This is the person I married for the rest of my life and I get pissy at her like a child?  It embarrasses me to write that, but writing it means I notice it and can change it.  My two prongs of attack are to not make snippy comments and fill our relationship with more love.  Gretchen Rubin wrote that there is no love, only actions of love.

My second goal is  no screens after 9:15.  When the kids go to bed and it’s just us awake, I want to be available to her.  This is going to be a challenge considering my final domain but I think it’s going to be good for both of us.  For me it will force a focus to my work. For her, she’ll know that I’m listening, a skill of mine that has sharply dulled.

My second main relationship is with my daughters.  Being a better husband is easier than being a better dad because  the qualities of a good father are concealed in a fog.  Being a father to me is like driving down a strange road at night.  I know what to do for the next hundred feet as my headlights shine, but past that I don’t know.  Do I hover and help them reach a goal or let them fail to learn and try again on their own?  Do we learn Spanish words at lunch or talk or do worksheets?  Should we watch television together or do I use that time to reset myself emotionally before we continue our day?  These types of questions run through my mind constantly, like a stock market ticker tape, and like a day-trader I’m making my best guesses.  This year I’m trying three things.

  1. Put down my phone when they are around.  If we are eating, talking, or playing my phone doesn’t need to be out.
  2. Be ready to help when they ask.  I hope my daughters play basketball more than any other sport, but I can only be ready if they ask. I heard a story Archie Manning, father to Peyton, told his sons they could play any sport and if they chose football to come to him.
  3. Think larger in terms of life lessons.  When something goes wrong in my daughters’ lives my first thought is to deal with the immediate problem, but this year I’m going to try to think in larger terms.  In The Secret of Happy Families, Bruce Fielder interviewed a variety of sports coaches, psychologists, and parents and the best thing parents can do is relate the trials and successes of sports to life.  That’s what I’m going to try to do too.

I also want to volunteer more in my community or within communities.  What this looks like I’m not sure, but like a bird watcher who moves through the forest, I plan to keep my eyes up.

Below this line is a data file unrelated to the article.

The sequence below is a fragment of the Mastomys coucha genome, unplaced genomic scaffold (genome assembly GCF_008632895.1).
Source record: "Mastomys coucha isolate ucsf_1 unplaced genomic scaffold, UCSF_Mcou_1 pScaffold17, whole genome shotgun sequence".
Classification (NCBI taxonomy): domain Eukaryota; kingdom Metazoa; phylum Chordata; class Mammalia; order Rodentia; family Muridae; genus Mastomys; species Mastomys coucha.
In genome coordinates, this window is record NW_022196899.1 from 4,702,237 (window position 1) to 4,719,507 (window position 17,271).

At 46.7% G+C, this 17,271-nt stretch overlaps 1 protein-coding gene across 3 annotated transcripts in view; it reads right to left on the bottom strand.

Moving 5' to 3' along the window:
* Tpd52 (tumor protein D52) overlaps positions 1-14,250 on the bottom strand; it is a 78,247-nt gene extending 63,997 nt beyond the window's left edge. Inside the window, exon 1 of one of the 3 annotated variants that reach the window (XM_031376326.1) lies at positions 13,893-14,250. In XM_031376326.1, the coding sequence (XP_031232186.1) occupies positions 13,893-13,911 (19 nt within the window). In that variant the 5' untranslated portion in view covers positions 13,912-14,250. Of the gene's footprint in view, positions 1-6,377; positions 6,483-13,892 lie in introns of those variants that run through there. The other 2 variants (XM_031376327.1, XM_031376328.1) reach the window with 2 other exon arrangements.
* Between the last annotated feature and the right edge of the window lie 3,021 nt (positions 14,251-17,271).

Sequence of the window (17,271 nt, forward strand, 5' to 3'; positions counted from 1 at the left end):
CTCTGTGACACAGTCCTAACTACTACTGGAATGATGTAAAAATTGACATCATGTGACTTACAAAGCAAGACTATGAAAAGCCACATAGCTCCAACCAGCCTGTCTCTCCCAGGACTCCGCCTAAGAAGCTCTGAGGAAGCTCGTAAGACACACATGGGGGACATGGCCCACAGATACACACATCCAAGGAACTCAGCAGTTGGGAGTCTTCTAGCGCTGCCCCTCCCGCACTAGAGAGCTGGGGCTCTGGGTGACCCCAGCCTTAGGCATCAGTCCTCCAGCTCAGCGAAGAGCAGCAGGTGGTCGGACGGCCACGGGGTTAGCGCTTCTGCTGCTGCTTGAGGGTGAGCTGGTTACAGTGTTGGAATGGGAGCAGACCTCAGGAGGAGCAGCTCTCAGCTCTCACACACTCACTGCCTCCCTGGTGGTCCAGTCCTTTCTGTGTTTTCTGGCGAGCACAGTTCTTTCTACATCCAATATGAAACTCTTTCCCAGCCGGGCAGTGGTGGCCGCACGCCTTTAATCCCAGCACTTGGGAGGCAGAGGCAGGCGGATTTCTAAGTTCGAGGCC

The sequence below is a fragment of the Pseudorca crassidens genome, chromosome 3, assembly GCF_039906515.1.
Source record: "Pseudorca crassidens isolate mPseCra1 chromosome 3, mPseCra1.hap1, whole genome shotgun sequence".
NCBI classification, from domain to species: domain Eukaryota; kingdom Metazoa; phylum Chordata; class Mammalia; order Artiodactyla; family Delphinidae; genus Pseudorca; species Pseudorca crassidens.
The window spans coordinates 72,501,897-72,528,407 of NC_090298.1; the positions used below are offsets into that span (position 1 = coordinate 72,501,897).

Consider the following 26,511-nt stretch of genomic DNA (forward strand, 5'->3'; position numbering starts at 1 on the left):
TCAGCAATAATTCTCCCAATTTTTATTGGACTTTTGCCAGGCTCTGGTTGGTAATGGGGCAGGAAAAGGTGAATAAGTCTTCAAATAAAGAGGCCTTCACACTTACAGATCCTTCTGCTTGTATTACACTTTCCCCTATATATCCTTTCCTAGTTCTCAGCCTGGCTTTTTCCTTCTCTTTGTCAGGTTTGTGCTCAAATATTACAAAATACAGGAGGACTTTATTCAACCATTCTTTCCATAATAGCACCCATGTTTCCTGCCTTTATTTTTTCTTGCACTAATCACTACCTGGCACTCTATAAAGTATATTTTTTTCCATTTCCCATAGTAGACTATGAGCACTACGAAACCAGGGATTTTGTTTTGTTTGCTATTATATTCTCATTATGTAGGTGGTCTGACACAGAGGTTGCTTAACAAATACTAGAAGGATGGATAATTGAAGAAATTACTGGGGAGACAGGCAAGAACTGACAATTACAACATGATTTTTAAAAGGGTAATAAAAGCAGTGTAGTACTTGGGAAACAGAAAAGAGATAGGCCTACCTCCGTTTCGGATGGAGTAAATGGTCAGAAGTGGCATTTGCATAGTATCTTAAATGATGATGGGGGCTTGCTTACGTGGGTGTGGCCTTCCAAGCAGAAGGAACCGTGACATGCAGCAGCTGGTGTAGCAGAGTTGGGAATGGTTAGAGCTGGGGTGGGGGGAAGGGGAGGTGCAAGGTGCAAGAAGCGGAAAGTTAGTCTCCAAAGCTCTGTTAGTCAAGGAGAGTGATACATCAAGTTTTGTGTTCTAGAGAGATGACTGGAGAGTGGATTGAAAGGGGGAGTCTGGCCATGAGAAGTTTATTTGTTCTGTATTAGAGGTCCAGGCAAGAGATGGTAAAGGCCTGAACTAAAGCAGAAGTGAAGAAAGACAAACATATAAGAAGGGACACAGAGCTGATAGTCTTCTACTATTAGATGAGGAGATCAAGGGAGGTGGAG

My business goals

A site I run, 27 Good Things made a few hundred dollars this year.  This was an incredible personal success for me, a financial validation of my skills.  As a stay-at-home father, I occasionally feel the need to prove my worth in dollars.  In 2014, as my kids begin to transition to their academic careers, I’m going to transition my career into its next phase too.

For the past year, on and off, I’ve been taking James Altucher’s advice to write down ten ideas each day.  While I don’t hit that number each day, I did end the year with over 200 ideas on business to start, books to write, and services I could offer.  The last two weeks I’ve been categorizing and rearranging these ideas, and I’ve got a few to start rolling out.

Like the other goals for this year, I need to develop Key Performance Indicators, a tip Penelope Trunk recently blogged about.  Her goals were dollars and mine should be too.  Being a stay-at-home father has made me recognize the value of time over money and whatever business success I have needs to be built around the flexibility and freedom I’ve discovered.


This reflection on goals has gotten me excited about the new year and the opportunities that lay ahead.  In 1997 I played a lot of Mario Kart with my friends.  In each level of the game, there are an array of boxes that contain weapons to use on your competitors, tricks for a faster time, and challenges inherent in the AI.  I feel a bit like that now.  I know that in running this course and following these goals, I may not win the race, but it’s going to be fun trying.